I am beyond grateful to have had this chance to take part in the Korean Immersion Program (KIP) at Dankook University. The three weeks I spent there may be short I did get to enjoy, learn and immerse myself in the beautiful Korean culture.

Everything in Korea was so convenient. You could easily use a card to make payments at any shop or small stall by the roadside. Their transportation system was impressive and it was a big help for us to get around. Taxi fare was relatively expensive in Korea, therefore, subways and buses became the best choice for us to get from one place to another. You could go anywhere with subways or buses with the help of a T-money card (we were provided with the card by our university). There were also Mandarin and English-translated signboards around the subway and in the broadcast of the stations itself. There were also many convenience stores in Korea, such as GS25, CU and 7-11, which sold different kinds of food and drinks. There were cooking machines and microwaves at these stores which made it convenient for people to heat up any food they bought. The food that was sold in these convenience stores were also cheaper in comparison to other places. The convenience store located at our dormitory lobby became our first stop in the morning for breakfast before going to class.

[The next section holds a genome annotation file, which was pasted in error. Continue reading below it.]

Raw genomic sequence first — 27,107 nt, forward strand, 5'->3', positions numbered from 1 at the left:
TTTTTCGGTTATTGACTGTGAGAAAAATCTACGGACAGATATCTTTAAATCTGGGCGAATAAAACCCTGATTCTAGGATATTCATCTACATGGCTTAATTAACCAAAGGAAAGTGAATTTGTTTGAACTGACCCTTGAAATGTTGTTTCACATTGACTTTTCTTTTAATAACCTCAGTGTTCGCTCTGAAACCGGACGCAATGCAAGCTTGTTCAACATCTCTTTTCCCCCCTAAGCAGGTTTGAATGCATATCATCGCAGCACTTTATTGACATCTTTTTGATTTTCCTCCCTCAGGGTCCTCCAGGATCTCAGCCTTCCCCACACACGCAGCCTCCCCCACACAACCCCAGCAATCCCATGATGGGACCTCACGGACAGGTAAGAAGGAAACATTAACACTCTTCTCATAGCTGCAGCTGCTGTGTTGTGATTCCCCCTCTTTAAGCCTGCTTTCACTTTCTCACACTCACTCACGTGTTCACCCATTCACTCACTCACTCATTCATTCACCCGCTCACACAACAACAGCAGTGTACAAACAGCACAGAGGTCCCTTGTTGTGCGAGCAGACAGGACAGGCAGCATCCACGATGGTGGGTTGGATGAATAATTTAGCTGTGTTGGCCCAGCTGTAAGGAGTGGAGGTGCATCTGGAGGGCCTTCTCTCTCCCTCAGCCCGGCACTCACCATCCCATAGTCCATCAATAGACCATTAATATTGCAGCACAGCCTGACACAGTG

Our classes in Dankook University began from 9 a.m. to 1 p.m. during weekdays. There were three different levels of classes for students – Beginner, Intermediate and Advanced. The teachers of the Korean language classes were all very friendly and kind. All of the classes were conducted in the Korean language only, which helped us learn the language quickly. However, in some of the beginner classes, simple English or Mandarin would be used to guide those who could not understand Korean at all. They were all very helpful and caring towards their students. Some of the teachers even gave us recommendations of restaurants or places where we could shop and visit. We also received much help from the committee members of the ISS Team from the International Department.